Train To Gain coming to an end

If your organisation has between 5 and 249 staff, you may be eligible for a Government grant of £1,000 to spend on leadership & management training, coaching or mentoring.  Bad news is that this scheme will expire on 31 December 2010.

The Train-to-Gain scheme applies to all organizations that:

  • Are private, franchise, public and voluntary bodies.
  • Have between 5 and 249 employees. This is for the whole company, not an individual site.
  • Did not benefit from Leadership and Management grant in the last 12 months.

While the train to gain scheme is applicable to a broad range of coaching, mentoring and training services available to employees in any position within their organization the Leadership and Management section states that:

Train to Gain can help your business:

  • get the essential skills to boost your business performance
  • improve your business efficiency and increase profits
  • help your staff grow in motivation and confidence

To benefit of this service, once checked your eligibility, simply identify a suitable provider for the service you are interested in and then contact the local train-to-gain office.

MaGa Coaching offers a broad range of coaching service to business owners, senior executives and teams.  Please enquire today and check how we can boost your performance: your chance of getting £1000 off your coaching package will expire soon so hurry up!

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This post was written by MaGa Coaching on 12 November 2010

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Finding your inner champion

Courtesy and Copyright © Duncan Grisby

The first thing that comes to my mind when thinking about the word champion is sport: being a champion, the first in your discipline or category, can be applied to other areas of life as well as in business. This article will analyse some aspects of finding your own inner champion.  Most champions have natural talents which they develop and expand in sport, as well as in business. Personal performance can be improved and enhanced by strong commitment; in most cases the expert help from a coach can boost your performance as he/she knows how to get the best of your skills and talent, helping you to find your inner champion.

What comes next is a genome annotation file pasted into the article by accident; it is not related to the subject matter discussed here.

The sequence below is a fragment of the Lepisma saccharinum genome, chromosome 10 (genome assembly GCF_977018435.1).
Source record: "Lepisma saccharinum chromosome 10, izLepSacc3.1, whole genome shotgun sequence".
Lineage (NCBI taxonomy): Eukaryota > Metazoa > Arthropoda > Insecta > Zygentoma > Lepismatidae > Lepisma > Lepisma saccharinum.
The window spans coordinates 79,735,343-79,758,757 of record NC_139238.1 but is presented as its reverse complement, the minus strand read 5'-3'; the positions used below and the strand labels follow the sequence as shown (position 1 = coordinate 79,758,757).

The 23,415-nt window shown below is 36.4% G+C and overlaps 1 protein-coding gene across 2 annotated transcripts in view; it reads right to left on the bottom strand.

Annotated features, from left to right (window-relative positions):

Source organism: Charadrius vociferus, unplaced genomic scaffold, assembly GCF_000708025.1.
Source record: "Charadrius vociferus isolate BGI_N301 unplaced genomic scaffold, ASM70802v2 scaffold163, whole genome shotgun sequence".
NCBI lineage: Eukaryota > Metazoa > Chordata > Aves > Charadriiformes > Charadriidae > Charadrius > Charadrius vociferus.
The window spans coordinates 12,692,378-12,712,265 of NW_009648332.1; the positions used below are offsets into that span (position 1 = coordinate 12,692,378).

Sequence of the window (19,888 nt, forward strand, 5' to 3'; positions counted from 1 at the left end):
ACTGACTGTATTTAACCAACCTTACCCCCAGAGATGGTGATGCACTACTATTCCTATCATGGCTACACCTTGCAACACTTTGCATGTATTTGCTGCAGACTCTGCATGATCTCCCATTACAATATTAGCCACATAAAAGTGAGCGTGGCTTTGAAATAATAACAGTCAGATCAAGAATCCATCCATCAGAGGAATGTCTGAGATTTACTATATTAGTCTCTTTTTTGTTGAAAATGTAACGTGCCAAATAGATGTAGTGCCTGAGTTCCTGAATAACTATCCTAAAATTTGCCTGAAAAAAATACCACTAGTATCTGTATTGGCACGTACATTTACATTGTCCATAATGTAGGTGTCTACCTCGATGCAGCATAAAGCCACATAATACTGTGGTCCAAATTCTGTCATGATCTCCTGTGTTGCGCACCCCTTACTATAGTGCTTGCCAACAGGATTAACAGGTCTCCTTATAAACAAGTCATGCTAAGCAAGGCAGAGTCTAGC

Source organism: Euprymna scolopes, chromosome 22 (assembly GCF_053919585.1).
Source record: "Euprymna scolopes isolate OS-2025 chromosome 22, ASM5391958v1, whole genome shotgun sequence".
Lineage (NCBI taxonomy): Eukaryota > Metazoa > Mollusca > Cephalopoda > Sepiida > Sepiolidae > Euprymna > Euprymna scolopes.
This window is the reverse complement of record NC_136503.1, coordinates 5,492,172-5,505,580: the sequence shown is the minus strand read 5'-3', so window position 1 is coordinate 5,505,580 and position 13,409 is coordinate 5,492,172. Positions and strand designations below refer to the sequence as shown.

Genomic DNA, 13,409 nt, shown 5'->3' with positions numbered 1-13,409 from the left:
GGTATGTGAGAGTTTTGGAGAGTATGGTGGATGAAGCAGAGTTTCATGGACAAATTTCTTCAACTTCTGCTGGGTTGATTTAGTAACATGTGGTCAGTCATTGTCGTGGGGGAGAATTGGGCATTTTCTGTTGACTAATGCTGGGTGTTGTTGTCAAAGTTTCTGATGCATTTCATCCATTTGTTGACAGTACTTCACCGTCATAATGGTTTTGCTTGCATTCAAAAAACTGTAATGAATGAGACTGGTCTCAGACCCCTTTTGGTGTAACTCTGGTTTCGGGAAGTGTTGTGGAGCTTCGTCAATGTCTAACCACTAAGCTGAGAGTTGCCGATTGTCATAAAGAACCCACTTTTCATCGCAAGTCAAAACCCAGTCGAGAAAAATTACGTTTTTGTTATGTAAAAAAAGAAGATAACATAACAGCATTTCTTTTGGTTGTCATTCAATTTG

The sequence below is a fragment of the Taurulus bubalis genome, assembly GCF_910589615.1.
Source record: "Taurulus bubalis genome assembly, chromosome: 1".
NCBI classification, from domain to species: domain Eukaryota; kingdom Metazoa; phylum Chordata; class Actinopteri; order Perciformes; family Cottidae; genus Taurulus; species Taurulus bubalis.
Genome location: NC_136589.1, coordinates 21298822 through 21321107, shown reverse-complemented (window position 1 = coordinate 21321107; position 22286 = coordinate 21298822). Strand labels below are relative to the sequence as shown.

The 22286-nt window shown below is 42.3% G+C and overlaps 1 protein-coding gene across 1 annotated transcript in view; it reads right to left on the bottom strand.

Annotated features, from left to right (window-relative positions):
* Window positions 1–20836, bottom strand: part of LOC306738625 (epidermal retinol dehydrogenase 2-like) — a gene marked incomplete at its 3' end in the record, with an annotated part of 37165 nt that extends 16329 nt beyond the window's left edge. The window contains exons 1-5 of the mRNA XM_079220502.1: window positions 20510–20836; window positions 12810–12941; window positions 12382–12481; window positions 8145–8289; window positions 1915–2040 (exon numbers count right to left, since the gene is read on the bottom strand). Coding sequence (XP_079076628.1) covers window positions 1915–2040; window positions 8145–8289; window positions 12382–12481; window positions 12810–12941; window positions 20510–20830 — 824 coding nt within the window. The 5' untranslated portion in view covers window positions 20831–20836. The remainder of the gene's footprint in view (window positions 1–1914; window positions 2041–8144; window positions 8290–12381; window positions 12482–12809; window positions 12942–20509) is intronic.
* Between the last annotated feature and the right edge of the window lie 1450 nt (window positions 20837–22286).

Back in 2007 the exiting committee of the Cambridge University Kickboxing Society (CUKBS) invited me for a meeting to establish whether I was prepared to be their coach.  We had a short meeting a city’s café and and the president for the society for 2006-07 synthesised in a short sentence the whole essence of their request: “we want to win Varsity versus Oxford”.  My instinctive answer was: “yes sure, as long as you guys are prepared to work for hard it…

It was not an easy task but earlier this year CUKBS managed to finally celebrate their victory in the 2010 Varsity match.  How did I know that we could win?  I was and am confident of my teaching and coaching skills, not only about how to punch and kick but how to enhance mental skills that are essential to be a winner. “more then 50% of the fight is won by the coach” states Luca Senatore local successful entrepreneur and student of mine with a short professional kickboxing career among his achievements.

Kickboxing is a complex discipline: physical performance and endurance are as essential as in any other sport but technique and strategy play a very strong role when you are in a ring in front of somebody whose only mission at that instant is beating you up.   As a coach I can notice from the corner things that the fighter simply does not.   My vision is obviously from a different angle but, more importantly, I have a calmer and detached point of view and I can evaluate and take decisions that are essential to help fighters adjusting their techniques and tactic to the circumstances developing before them.

Winning and becoming a champion, in kickboxing as well as in business, is the combination of a number of factors: it is about mental attitude, self discipline, motivation and determination.  It’s about saying “I can do it and I will do it”.  When working with executive clients I always remind them that their personal performance can be improved and enhanced by consciously working on it.  Experience demonstrates at the same time that the following simple steps are more often easier said than done for the average individual:

  • being aware of what you want to achieve
  • identifying what you need to do for it
  • plan carefully what actions need to be done
  • execute these actions and constantly compare results with expectation